First, I can’t begin to express how overwhelmed I am with the thoughtfulness of you, my readers and customers, and I’ll put most of you in the category of "friends."

In response to my email and blog post below last week I had several hundred replies, many with your own story of how you have, or are having similar experiences.

Some said that they or family members have already taken action as a result of what I wrote, and probably saved or prolonged a life. That means more than anything to me. I have responded personally to every email, and now I’m beginning to respond to the blog responses.

It has been, well, challenging the past couple of weeks.

I won’t bore you with all of the details of my personal life, but in addition to my mom’s sudden passing and everything an only child must manage regarding property, finances, and arrangements, my daughter had rolled her vehicle into a ditch during an ice storm and totalled it (miraculoulsy she was not hurt); my wife had a fairly complicated eye surgery (the recovery was difficult but she’s doing well); I honored a commitment to speak at a two-day national sales meeting in Vegas, and still had this business to run. The latter item mostly took a backseat, but I’m running hard trying to catch up.

Which brings me to this Tip.

Perhaps you saw the news item last week.. What an earth shattering revelation! According to a National Institute’s of Health two-year study–brace yourself for this one–if you reduce the number of calories you eat, and exercise, you will lose weight.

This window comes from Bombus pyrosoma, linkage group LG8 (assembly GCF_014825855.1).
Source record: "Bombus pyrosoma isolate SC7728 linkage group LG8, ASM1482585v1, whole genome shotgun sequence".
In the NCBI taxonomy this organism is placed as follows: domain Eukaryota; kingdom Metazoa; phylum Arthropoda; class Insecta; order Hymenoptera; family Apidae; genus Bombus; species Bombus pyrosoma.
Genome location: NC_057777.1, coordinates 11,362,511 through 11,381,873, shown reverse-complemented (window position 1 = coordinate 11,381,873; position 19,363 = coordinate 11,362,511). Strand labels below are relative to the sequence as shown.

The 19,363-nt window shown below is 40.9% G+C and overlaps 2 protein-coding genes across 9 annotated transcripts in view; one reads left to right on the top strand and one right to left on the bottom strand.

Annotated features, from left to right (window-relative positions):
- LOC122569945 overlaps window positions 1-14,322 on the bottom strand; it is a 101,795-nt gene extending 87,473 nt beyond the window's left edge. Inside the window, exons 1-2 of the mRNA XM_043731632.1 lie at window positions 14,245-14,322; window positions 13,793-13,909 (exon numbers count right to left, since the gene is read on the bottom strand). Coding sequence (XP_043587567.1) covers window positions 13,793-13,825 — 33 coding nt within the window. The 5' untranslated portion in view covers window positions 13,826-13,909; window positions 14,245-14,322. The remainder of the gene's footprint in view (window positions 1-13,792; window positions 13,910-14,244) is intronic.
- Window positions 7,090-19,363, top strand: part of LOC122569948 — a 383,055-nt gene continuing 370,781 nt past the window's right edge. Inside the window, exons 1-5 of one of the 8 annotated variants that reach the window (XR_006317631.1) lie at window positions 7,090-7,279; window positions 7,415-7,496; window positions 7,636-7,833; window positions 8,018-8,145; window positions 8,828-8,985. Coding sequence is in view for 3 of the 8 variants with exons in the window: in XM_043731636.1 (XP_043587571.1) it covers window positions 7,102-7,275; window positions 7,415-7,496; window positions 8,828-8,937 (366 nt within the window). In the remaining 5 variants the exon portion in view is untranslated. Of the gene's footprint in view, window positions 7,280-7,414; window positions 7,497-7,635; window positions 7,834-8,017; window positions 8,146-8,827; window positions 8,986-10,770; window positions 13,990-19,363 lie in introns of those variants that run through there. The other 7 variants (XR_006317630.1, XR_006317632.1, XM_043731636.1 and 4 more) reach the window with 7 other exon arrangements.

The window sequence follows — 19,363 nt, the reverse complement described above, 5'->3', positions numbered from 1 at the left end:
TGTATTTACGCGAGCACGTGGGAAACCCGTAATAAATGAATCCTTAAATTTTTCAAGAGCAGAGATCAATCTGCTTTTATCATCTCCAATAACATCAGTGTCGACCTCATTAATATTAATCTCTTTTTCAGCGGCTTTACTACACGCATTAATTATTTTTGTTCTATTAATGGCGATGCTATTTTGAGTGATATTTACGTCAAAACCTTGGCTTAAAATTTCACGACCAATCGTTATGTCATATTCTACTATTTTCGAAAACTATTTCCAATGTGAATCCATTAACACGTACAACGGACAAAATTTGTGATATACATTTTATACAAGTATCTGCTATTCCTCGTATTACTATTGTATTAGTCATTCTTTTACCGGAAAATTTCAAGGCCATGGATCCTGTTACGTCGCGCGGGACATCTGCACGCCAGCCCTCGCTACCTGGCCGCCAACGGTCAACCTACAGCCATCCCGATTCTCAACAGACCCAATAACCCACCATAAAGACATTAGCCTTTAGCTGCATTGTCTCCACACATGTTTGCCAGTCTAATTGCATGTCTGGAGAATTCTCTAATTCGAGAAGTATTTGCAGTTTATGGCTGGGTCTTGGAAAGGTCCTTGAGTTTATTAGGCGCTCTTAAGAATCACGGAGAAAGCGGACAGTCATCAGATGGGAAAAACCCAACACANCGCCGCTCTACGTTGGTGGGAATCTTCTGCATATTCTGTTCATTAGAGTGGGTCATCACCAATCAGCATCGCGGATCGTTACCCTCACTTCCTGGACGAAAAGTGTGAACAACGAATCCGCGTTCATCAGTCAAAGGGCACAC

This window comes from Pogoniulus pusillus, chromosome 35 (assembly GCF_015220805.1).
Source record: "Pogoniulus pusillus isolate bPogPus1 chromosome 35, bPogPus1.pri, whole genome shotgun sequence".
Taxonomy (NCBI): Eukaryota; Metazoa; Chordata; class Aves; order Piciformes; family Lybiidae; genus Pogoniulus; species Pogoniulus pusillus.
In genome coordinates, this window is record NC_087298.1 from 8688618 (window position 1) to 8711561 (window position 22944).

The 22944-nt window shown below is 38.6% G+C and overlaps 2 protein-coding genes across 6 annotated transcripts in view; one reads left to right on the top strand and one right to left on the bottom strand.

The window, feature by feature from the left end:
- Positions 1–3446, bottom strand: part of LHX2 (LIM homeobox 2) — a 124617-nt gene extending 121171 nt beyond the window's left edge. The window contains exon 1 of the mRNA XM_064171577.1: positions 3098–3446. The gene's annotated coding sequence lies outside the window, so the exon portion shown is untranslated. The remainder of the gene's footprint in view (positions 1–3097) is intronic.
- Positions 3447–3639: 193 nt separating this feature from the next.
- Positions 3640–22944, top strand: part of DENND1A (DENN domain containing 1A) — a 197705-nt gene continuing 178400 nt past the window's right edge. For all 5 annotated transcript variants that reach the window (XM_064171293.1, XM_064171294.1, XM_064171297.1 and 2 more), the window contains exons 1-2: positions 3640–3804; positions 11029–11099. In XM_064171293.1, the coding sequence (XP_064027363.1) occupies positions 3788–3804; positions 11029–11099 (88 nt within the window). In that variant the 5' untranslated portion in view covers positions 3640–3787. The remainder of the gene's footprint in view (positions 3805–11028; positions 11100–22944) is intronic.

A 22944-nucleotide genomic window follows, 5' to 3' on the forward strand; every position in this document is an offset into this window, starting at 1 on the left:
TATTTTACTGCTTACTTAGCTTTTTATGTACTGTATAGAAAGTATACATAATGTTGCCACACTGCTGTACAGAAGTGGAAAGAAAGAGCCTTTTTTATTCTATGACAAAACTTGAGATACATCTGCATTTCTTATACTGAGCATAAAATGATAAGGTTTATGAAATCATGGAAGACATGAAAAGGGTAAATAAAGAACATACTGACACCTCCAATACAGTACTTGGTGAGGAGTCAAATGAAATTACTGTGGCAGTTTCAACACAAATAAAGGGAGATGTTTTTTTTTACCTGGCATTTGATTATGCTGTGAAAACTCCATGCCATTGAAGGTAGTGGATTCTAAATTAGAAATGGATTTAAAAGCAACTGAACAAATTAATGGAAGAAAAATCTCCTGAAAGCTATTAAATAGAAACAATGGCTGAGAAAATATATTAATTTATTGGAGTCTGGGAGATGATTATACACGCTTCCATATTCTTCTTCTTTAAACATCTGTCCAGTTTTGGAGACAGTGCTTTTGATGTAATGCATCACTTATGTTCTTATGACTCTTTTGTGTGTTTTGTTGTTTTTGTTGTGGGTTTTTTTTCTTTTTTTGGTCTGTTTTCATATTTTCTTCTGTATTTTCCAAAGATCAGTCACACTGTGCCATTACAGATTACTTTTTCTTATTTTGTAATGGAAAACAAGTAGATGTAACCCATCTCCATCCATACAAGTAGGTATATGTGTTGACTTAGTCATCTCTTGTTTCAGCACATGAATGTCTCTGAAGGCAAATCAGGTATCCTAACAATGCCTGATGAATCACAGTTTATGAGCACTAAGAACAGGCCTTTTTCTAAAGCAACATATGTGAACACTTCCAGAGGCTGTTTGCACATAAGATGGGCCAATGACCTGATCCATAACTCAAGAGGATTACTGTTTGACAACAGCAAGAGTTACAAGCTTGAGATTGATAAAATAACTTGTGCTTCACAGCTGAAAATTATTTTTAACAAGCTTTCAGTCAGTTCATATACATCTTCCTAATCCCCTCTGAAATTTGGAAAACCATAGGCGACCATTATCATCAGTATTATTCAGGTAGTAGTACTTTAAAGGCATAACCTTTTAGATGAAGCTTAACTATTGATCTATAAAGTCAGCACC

Really?

No magic pill?

Funny how the basics never go out of style. How they work, time and again.

"Keep your eye on the ball,” “Listen to your mother,” “Eat your vegetables.” More of the basics. The fundamentals.

And why are they the fundamentals?

Because fundamentals comprise a proven success recipe that has withstood the test of time.

And the same is true with sales. All we’re trying to do is help people buy.

People come through my seminars and say, “This really reminded me I need to get back to the basics.” Not just get back to the basics, I tell them. Use them.

In this Tip I’ll present, in order, the fundamental parts of the professional telesales and prospecting call, and what I consider the most important points of each.

Pre-Call Planning
Have an objective for every call, defined by, “What do I want them to DO as a result of this call, and what do I want to do?”


Screeners

Treat the screener as you would the customer—this person determines whether or not you’ll even have a chance to speak with the buyer. Gather as much information as you can from whomever you are able, prior to speaking with your prospect; busy decision makers get bored when they have to answer your basic qualifying questions.

Have a reason for needing to speak with the decision maker, and be prepared to sell this to the screener. They’re asking, “Does this person have anything of interest, or of value for the boss?” I

If leaving a message on voice mail, or with a screener, be certain it offers a hint of a benefit that sparks curiosity, but doesn’t talk about products/services.

Common Screener Mistakes: Being evasive and condescending with the screener; wasting information opportunities by not asking questions; leaving messages that create resistance—not interest—by talking about what you want to sell, not what they’re really interested in.